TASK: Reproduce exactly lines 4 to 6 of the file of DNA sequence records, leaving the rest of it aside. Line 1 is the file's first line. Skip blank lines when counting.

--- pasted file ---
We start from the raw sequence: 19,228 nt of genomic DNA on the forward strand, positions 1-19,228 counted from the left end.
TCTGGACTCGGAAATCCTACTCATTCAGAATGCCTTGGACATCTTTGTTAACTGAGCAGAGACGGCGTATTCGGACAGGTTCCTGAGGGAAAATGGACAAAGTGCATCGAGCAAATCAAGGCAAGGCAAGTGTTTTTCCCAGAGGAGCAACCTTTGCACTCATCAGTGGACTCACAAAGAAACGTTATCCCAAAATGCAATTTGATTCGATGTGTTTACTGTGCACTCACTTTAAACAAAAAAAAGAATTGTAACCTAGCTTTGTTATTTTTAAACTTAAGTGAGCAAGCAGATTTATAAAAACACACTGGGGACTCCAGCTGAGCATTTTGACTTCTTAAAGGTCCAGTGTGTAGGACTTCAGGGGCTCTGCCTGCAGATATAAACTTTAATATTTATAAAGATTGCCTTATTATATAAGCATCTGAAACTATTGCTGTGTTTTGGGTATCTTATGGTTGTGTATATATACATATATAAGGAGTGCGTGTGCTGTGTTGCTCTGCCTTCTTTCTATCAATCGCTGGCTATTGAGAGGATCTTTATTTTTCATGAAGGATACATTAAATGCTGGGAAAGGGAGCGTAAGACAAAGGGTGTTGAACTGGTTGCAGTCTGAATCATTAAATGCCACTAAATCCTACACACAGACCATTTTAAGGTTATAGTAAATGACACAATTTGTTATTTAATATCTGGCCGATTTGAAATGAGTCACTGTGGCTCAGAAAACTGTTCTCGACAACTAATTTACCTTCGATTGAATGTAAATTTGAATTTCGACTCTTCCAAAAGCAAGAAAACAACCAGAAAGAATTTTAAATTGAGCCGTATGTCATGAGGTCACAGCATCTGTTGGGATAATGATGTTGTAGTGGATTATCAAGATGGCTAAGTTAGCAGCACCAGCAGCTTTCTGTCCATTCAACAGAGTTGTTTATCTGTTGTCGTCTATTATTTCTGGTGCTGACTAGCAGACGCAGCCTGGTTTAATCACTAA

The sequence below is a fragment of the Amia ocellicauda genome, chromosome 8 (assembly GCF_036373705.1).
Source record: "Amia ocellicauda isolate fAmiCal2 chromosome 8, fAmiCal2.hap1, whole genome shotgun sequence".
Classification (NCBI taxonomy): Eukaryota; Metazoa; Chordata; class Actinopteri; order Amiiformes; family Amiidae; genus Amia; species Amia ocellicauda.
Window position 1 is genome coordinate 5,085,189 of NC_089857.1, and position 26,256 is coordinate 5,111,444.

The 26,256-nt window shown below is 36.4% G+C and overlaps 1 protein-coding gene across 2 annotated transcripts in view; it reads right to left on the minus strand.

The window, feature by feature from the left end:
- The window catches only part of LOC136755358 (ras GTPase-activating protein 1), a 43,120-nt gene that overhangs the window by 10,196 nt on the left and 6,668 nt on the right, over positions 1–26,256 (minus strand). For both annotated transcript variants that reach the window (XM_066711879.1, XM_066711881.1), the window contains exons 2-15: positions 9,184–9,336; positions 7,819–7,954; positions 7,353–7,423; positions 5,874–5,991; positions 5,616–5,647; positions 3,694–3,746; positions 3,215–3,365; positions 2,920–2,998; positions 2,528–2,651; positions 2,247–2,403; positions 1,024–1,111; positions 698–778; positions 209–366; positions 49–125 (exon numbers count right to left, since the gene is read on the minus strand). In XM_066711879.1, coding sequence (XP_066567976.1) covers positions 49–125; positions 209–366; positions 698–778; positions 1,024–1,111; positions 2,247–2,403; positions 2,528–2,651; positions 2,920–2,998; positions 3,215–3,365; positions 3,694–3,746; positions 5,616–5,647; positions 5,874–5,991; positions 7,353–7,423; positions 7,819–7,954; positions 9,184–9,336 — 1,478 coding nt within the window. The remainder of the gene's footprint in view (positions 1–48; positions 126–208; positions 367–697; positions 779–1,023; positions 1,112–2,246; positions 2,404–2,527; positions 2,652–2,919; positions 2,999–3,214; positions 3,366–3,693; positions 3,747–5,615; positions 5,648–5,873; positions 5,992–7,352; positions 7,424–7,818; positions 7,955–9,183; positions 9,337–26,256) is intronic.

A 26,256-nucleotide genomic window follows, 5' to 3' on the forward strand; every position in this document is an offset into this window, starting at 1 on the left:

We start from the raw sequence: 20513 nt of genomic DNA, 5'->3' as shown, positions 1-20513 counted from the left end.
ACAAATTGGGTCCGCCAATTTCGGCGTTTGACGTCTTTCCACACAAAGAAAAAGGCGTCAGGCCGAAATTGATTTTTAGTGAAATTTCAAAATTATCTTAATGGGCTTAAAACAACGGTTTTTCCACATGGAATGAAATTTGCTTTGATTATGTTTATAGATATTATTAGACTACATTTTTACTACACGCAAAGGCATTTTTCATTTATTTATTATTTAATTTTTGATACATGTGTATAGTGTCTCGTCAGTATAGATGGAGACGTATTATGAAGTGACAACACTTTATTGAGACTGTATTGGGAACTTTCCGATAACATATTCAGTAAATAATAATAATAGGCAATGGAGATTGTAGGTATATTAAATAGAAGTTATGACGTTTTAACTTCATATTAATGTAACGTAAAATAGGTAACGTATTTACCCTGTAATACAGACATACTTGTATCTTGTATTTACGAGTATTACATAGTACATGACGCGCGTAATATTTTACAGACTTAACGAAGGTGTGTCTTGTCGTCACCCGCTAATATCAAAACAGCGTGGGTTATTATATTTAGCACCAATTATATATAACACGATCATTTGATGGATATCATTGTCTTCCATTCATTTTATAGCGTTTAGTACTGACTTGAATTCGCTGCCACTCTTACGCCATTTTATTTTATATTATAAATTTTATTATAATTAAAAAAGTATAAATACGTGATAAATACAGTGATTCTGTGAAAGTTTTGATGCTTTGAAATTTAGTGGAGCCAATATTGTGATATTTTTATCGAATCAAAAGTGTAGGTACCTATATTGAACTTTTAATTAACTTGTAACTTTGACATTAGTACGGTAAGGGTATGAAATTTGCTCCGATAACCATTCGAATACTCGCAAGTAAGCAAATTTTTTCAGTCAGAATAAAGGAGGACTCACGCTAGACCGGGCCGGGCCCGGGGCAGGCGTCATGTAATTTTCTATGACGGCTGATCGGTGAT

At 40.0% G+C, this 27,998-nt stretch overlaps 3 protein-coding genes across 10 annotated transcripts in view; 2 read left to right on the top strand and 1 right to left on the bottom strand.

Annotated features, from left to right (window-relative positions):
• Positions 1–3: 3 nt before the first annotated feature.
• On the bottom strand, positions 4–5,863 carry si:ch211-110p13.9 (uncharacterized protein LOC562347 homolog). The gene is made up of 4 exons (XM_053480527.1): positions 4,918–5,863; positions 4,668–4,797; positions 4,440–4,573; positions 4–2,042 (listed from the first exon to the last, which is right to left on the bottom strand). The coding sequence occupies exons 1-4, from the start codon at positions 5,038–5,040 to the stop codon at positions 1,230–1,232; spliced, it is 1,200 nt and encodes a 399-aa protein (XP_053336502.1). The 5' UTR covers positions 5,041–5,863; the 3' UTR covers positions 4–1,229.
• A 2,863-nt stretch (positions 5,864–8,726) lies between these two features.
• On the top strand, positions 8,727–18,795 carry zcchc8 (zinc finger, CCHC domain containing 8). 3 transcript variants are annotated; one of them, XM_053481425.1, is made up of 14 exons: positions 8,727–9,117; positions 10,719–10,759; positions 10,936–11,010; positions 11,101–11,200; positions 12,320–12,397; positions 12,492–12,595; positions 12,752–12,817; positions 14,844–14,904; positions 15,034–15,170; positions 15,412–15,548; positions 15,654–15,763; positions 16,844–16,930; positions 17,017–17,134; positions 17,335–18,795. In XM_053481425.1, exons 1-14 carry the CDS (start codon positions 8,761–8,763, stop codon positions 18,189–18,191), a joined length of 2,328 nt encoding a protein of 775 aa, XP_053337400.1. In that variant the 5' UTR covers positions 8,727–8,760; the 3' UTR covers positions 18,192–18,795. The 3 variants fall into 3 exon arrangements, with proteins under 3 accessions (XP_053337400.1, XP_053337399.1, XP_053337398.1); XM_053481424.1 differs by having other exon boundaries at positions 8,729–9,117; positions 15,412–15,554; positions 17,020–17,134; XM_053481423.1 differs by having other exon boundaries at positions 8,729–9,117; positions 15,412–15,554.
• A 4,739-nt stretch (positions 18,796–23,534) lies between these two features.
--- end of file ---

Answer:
Source record: "Amia ocellicauda isolate fAmiCal2 chromosome 8, fAmiCal2.hap1, whole genome shotgun sequence".
Classification (NCBI taxonomy): Eukaryota; Metazoa; Chordata; class Actinopteri; order Amiiformes; family Amiidae; genus Amia; species Amia ocellicauda.
Window position 1 is genome coordinate 5,085,189 of NC_089857.1, and position 26,256 is coordinate 5,111,444.